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Alice Still Doesn't Live Here Anymore

"Waitress" reminds you of a Scorsese film, warmed over.


If you're fond of listening to sweet, gregarious people without much interesting to say and were living on an isolated island somewhere during the '70s and '80s when "Alice" was in prime-time, you might find "Waitress" charming.

It involves a waitress (Keri Russell) who works at a diner with a cranky, pushy chef, a brassy co-worker who doesn't take any guff and another who's very shy and quirky. If you weren't on an island, this setup might remind you of Martin Scorsese's "Alice Doesn't Live Here Anymore" or "Alice," the TV spinoff.

"Waitress" adds an abusively dimwitted and self-centered husband (Jeremy Sisto) for the heroine to escape from and a young doctor (Nathan Fillion) for her to escape to. There's also a randy geezer (Andy Griffith) on hand to dispense folksy aphorisms. These slight differences, you'll find, hardly justified a remake.

The movie is about the troubles of small-town girl Jenna (Russell), oppressed by her oafish husband, Earl, whenever she's not at work at the local diner tending to customers and an unlikely menu of 27 varieties of pie. The new young doctor gives Jenna a sense of hope or, if not that, at least a few tussles on the gurney. There are a few subplots meandering around, but the abusive husband and resulting affair is the central preoccupation and a good indication of the rest of the movie's logic.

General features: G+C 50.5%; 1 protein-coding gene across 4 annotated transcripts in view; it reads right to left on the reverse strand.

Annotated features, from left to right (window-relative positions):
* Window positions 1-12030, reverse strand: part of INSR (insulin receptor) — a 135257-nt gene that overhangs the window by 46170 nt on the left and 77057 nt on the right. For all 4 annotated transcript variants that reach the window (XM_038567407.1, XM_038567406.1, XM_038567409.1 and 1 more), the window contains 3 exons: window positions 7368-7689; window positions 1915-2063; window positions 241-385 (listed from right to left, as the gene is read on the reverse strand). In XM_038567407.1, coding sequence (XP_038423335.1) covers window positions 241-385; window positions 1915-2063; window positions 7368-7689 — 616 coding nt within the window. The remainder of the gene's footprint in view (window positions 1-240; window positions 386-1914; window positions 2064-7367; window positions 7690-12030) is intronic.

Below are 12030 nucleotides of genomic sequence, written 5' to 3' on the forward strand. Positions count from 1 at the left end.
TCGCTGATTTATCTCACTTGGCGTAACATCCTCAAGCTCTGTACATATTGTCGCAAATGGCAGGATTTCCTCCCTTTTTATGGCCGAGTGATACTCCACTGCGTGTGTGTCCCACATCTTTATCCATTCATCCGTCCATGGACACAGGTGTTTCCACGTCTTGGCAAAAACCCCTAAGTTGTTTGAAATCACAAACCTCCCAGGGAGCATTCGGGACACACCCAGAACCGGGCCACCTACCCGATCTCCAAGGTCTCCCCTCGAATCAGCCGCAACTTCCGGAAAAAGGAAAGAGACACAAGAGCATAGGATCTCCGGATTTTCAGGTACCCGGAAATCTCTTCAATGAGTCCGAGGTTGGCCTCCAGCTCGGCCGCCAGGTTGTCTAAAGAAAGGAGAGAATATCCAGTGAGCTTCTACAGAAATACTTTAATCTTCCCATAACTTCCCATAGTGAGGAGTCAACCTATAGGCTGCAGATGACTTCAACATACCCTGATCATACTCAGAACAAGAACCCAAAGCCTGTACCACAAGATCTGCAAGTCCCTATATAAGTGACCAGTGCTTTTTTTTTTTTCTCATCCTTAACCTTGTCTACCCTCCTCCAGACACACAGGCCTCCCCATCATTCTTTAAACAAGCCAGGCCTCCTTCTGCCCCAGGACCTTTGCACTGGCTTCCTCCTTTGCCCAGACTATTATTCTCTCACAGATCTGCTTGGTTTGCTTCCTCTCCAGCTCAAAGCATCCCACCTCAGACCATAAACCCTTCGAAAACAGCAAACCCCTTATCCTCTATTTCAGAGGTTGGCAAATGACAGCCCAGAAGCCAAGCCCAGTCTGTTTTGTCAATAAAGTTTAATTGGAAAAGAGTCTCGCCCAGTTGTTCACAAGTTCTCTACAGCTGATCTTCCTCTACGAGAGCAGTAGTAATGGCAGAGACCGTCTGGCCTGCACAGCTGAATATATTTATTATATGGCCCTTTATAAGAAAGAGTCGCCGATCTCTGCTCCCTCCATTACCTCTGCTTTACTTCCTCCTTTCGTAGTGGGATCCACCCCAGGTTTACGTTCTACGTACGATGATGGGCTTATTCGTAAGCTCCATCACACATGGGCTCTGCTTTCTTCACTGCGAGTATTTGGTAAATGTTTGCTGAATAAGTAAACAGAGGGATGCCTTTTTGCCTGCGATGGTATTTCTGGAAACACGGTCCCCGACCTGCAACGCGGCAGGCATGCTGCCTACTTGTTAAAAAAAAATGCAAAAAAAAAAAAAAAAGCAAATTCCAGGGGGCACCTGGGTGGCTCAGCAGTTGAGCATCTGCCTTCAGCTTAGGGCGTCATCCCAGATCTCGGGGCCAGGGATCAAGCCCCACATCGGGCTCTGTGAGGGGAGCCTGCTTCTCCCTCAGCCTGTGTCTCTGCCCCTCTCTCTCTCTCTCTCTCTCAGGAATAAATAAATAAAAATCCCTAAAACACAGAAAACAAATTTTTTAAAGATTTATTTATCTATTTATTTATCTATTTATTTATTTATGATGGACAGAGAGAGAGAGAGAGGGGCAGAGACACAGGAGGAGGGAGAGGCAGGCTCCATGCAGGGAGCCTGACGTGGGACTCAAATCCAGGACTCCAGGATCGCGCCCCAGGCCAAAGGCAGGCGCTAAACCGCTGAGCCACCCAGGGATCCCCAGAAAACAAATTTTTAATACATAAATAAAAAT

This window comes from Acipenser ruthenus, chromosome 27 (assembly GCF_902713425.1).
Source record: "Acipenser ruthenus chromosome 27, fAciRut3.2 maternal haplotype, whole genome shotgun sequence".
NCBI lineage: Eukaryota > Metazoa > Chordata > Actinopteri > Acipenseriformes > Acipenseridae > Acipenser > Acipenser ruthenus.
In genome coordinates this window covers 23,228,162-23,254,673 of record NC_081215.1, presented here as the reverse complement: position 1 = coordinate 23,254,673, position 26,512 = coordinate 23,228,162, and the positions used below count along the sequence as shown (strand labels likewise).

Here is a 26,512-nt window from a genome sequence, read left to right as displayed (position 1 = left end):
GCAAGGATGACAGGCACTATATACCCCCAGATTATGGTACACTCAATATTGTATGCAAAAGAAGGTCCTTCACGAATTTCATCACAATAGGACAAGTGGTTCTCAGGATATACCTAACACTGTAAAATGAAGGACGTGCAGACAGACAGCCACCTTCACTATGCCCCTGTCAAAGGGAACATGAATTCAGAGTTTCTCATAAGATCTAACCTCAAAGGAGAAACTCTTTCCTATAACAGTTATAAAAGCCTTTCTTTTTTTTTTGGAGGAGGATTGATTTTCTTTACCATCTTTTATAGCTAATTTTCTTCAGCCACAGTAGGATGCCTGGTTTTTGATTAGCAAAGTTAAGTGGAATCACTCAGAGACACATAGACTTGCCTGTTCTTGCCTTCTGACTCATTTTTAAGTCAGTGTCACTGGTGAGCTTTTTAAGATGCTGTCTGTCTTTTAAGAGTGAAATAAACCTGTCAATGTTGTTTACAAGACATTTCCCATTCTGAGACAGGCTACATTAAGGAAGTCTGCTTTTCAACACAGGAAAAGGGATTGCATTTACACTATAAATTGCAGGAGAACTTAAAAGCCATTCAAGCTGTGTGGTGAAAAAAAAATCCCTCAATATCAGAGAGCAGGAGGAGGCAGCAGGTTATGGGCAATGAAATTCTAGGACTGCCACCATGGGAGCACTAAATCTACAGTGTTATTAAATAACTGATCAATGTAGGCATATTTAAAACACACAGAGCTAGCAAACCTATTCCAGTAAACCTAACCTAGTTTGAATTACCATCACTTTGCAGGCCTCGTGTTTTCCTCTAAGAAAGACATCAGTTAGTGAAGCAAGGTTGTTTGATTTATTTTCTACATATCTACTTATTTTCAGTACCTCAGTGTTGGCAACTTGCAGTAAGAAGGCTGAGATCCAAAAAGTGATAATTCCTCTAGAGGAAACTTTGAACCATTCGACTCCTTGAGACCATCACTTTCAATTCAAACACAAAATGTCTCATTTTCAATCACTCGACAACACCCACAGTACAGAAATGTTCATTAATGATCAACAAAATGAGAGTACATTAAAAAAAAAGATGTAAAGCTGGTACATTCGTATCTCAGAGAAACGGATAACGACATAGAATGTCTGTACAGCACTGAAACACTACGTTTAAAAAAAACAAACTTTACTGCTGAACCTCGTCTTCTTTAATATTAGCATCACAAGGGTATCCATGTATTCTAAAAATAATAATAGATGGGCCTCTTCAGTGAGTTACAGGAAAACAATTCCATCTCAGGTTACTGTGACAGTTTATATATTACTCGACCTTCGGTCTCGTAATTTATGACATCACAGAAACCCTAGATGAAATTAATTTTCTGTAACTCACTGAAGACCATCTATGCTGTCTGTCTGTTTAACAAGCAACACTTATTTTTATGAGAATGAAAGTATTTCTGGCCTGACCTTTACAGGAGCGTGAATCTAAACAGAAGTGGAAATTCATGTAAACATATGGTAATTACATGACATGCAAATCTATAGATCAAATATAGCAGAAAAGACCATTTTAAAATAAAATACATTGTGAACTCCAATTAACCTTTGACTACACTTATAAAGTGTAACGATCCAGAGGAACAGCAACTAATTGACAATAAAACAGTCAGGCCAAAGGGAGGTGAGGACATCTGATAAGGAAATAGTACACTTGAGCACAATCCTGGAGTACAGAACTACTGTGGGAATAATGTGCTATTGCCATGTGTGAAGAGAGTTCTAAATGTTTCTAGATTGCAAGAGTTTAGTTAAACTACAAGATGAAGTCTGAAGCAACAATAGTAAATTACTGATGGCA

Jenna's doctor/beau is her gynecologist. He's also married. He seems to like his wife. No reason is given why he would hop in the sack with Jenna, except that she's a woman in need. (Well, after all, the good doctor did take an oath.) Writer-director Adrienne Shelly, who plays Jenna's nerdy, bespectacled friend Dawn, never addresses any of these incongruities. You're left to assume she didn't notice them, perhaps being too busy trying to stuff bits of comic fluff here and there.

Part of the comedy involves pies. Jenna's friends call her a "pie genius." The pies she dreams up often spring from her life experiences. Overhead shots show them being made as Jenna announces the name and ingredients. You could make up any example. Good Natured, Means Well, But Derivative Movie Pie: chocolate, blueberries, graham-cracker crumbs and cinnamon. In the movie, it's supposed to be funny, but since the link between the ingredients and the name is always iffy at best, the most generous evaluation would call it cute. That's about as generous as you can be all around. (PG-13) 107 min. S

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